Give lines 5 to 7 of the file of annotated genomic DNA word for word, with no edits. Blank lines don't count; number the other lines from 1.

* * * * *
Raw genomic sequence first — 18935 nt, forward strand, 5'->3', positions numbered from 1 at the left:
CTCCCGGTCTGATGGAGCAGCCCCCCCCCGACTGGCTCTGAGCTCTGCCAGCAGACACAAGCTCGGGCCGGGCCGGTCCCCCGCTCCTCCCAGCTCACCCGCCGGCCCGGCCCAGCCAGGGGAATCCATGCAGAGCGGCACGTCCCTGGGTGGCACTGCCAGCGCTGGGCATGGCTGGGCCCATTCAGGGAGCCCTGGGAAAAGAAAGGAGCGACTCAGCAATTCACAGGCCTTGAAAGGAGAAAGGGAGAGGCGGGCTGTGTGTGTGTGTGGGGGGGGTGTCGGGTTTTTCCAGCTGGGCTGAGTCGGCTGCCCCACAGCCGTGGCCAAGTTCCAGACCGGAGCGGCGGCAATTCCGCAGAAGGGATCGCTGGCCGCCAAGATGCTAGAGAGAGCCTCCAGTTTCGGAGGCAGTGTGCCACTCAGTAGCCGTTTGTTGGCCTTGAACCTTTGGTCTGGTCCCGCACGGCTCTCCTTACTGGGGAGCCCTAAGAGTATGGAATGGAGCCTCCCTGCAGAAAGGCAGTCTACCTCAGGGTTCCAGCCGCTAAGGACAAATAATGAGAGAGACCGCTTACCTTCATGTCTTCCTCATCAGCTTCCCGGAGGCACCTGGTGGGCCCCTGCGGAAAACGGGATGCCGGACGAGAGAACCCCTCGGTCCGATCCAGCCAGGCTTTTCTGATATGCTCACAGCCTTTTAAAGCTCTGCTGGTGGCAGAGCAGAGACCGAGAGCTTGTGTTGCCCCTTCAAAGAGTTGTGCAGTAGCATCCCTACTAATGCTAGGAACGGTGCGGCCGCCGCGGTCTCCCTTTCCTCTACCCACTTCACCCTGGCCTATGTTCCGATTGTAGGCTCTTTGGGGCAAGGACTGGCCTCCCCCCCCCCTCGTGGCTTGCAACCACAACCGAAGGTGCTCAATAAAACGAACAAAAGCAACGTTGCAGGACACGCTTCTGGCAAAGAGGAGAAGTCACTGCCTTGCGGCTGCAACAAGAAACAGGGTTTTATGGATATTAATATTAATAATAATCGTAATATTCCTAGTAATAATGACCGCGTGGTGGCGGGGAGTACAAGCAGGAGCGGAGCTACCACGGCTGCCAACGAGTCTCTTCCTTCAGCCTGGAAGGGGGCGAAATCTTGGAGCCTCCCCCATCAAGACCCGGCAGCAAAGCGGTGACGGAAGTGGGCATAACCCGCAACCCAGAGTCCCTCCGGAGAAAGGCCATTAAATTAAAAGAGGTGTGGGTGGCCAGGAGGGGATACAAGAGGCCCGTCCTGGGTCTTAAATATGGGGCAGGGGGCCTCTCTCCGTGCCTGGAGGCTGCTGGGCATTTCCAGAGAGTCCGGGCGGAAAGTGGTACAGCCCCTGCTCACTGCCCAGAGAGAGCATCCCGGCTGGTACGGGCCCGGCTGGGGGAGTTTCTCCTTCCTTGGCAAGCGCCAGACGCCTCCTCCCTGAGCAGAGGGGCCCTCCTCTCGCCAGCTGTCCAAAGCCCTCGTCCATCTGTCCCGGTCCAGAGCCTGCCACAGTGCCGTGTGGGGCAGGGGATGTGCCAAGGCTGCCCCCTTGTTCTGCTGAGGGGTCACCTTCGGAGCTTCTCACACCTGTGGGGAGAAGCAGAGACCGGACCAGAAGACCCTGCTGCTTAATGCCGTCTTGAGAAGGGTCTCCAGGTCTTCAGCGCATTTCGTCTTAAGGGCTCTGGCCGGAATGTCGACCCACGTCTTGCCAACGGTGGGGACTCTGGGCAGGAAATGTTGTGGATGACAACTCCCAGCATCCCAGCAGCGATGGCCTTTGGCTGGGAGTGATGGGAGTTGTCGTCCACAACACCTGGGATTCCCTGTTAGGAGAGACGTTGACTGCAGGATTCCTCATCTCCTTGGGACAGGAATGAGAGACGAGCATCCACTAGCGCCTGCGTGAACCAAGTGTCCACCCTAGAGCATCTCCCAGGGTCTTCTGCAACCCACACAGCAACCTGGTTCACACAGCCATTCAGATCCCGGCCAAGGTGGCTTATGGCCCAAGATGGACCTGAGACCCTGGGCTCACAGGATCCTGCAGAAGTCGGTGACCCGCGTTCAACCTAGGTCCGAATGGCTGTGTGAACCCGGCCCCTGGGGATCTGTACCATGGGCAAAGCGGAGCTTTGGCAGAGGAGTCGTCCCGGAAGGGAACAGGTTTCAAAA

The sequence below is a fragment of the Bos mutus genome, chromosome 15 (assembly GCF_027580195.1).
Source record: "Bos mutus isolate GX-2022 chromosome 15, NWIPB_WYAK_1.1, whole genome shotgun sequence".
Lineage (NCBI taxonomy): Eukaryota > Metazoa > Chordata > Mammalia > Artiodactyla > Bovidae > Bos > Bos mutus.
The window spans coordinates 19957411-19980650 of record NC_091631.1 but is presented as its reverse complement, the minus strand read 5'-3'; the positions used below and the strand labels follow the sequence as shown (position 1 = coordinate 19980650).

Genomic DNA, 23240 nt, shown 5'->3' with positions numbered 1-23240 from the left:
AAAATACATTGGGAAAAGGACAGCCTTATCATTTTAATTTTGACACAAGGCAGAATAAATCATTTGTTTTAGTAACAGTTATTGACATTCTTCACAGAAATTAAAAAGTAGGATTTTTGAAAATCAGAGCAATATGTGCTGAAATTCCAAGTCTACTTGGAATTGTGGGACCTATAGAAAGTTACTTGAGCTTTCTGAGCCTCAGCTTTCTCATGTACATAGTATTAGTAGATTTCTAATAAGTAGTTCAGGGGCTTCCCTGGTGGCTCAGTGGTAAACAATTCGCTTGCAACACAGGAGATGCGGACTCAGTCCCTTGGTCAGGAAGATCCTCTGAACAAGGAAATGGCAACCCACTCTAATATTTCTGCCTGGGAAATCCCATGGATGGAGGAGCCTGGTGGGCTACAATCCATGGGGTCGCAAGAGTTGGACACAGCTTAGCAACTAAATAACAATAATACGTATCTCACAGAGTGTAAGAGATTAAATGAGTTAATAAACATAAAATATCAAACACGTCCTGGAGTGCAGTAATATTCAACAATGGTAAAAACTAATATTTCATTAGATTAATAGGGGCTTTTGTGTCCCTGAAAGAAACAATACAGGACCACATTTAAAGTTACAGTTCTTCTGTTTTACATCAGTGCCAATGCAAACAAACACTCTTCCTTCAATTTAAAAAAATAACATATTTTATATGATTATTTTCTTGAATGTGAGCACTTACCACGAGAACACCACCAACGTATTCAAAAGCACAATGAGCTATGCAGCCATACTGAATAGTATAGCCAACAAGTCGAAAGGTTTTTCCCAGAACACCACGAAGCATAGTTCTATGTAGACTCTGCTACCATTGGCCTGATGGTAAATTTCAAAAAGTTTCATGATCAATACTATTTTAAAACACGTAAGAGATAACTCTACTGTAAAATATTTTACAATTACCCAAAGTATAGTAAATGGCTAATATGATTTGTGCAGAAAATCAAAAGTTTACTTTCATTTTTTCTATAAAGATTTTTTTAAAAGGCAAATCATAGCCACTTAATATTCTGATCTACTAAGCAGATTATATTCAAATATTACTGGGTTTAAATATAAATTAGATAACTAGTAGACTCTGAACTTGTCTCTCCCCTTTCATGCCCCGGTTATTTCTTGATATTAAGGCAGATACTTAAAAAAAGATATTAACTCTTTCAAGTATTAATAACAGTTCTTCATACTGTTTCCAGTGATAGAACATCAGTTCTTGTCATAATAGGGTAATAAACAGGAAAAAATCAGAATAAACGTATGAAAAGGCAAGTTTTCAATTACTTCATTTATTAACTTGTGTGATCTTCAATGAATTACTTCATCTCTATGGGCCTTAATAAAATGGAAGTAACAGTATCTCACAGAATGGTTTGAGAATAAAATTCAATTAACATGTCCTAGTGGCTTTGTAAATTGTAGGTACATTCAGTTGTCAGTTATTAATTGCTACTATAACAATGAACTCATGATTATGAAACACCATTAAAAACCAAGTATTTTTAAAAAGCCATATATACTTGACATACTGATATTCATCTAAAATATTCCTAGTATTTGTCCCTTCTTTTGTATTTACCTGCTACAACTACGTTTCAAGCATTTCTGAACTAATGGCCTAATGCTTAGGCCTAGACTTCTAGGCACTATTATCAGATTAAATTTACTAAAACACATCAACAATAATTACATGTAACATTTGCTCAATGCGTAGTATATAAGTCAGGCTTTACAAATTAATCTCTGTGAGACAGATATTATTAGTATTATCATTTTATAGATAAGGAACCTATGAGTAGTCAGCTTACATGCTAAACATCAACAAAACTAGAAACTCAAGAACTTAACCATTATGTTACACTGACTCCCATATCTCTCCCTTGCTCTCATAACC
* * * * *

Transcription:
Lineage (NCBI taxonomy): Eukaryota > Metazoa > Chordata > Mammalia > Artiodactyla > Bovidae > Bos > Bos mutus.
The window spans coordinates 19957411-19980650 of record NC_091631.1 but is presented as its reverse complement, the minus strand read 5'-3'; the positions used below and the strand labels follow the sequence as shown (position 1 = coordinate 19980650).

Genomic DNA, 23240 nt, shown 5'->3' with positions numbered 1-23240 from the left: